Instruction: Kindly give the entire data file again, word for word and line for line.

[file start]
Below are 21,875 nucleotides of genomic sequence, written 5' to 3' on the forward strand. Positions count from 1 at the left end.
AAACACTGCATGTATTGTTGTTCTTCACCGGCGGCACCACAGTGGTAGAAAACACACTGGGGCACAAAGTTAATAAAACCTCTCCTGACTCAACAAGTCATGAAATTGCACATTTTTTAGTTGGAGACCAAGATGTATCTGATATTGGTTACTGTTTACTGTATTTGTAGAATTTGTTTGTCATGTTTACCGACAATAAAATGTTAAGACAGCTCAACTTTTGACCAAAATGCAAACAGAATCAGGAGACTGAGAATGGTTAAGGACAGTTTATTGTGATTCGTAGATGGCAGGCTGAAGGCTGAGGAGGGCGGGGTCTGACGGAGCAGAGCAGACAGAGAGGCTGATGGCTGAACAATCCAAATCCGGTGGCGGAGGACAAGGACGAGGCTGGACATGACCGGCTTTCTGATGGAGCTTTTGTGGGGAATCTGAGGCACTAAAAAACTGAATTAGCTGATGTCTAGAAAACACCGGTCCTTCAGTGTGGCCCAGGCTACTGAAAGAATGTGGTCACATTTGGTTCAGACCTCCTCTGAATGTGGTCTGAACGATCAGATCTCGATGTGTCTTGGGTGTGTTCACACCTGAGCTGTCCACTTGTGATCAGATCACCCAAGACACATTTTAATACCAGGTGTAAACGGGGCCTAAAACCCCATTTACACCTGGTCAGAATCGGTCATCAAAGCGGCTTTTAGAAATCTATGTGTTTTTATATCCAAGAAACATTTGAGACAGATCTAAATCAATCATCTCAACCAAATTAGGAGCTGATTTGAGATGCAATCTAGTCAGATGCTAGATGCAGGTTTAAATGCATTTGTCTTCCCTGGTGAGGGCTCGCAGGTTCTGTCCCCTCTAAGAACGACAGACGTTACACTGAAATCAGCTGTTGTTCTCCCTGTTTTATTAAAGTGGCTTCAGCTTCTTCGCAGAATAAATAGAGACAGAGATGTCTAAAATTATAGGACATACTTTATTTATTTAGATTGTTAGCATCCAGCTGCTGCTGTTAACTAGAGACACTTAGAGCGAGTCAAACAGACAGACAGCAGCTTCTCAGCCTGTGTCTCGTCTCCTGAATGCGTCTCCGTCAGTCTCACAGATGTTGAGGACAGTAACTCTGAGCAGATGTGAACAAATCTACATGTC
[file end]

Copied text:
Below are 21,875 nucleotides of genomic sequence, written 5' to 3' on the forward strand. Positions count from 1 at the left end.
AAACACTGCATGTATTGTTGTTCTTCACCGGCGGCACCACAGTGGTAGAAAACACACTGGGGCACAAAGTTAATAAAACCTCTCCTGACTCAACAAGTCATGAAATTGCACATTTTTTAGTTGGAGACCAAGATGTATCTGATATTGGTTACTGTTTACTGTATTTGTAGAATTTGTTTGTCATGTTTACCGACAATAAAATGTTAAGACAGCTCAACTTTTGACCAAAATGCAAACAGAATCAGGAGACTGAGAATGGTTAAGGACAGTTTATTGTGATTCGTAGATGGCAGGCTGAAGGCTGAGGAGGGCGGGGTCTGACGGAGCAGAGCAGACAGAGAGGCTGATGGCTGAACAATCCAAATCCGGTGGCGGAGGACAAGGACGAGGCTGGACATGACCGGCTTTCTGATGGAGCTTTTGTGGGGAATCTGAGGCACTAAAAAACTGAATTAGCTGATGTCTAGAAAACACCGGTCCTTCAGTGTGGCCCAGGCTACTGAAAGAATGTGGTCACATTTGGTTCAGACCTCCTCTGAATGTGGTCTGAACGATCAGATCTCGATGTGTCTTGGGTGTGTTCACACCTGAGCTGTCCACTTGTGATCAGATCACCCAAGACACATTTTAATACCAGGTGTAAACGGGGCCTAAAACCCCATTTACACCTGGTCAGAATCGGTCATCAAAGCGGCTTTTAGAAATCTATGTGTTTTTATATCCAAGAAACATTTGAGACAGATCTAAATCAATCATCTCAACCAAATTAGGAGCTGATTTGAGATGCAATCTAGTCAGATGCTAGATGCAGGTTTAAATGCATTTGTCTTCCCTGGTGAGGGCTCGCAGGTTCTGTCCCCTCTAAGAACGACAGACGTTACACTGAAATCAGCTGTTGTTCTCCCTGTTTTATTAAAGTGGCTTCAGCTTCTTCGCAGAATAAATAGAGACAGAGATGTCTAAAATTATAGGACATACTTTATTTATTTAGATTGTTAGCATCCAGCTGCTGCTGTTAACTAGAGACACTTAGAGCGAGTCAAACAGACAGACAGCAGCTTCTCAGCCTGTGTCTCGTCTCCTGAATGCGTCTCCGTCAGTCTCACAGATGTTGAGGACAGTAACTCTGAGCAGATGTGAACAAATCTACATGTC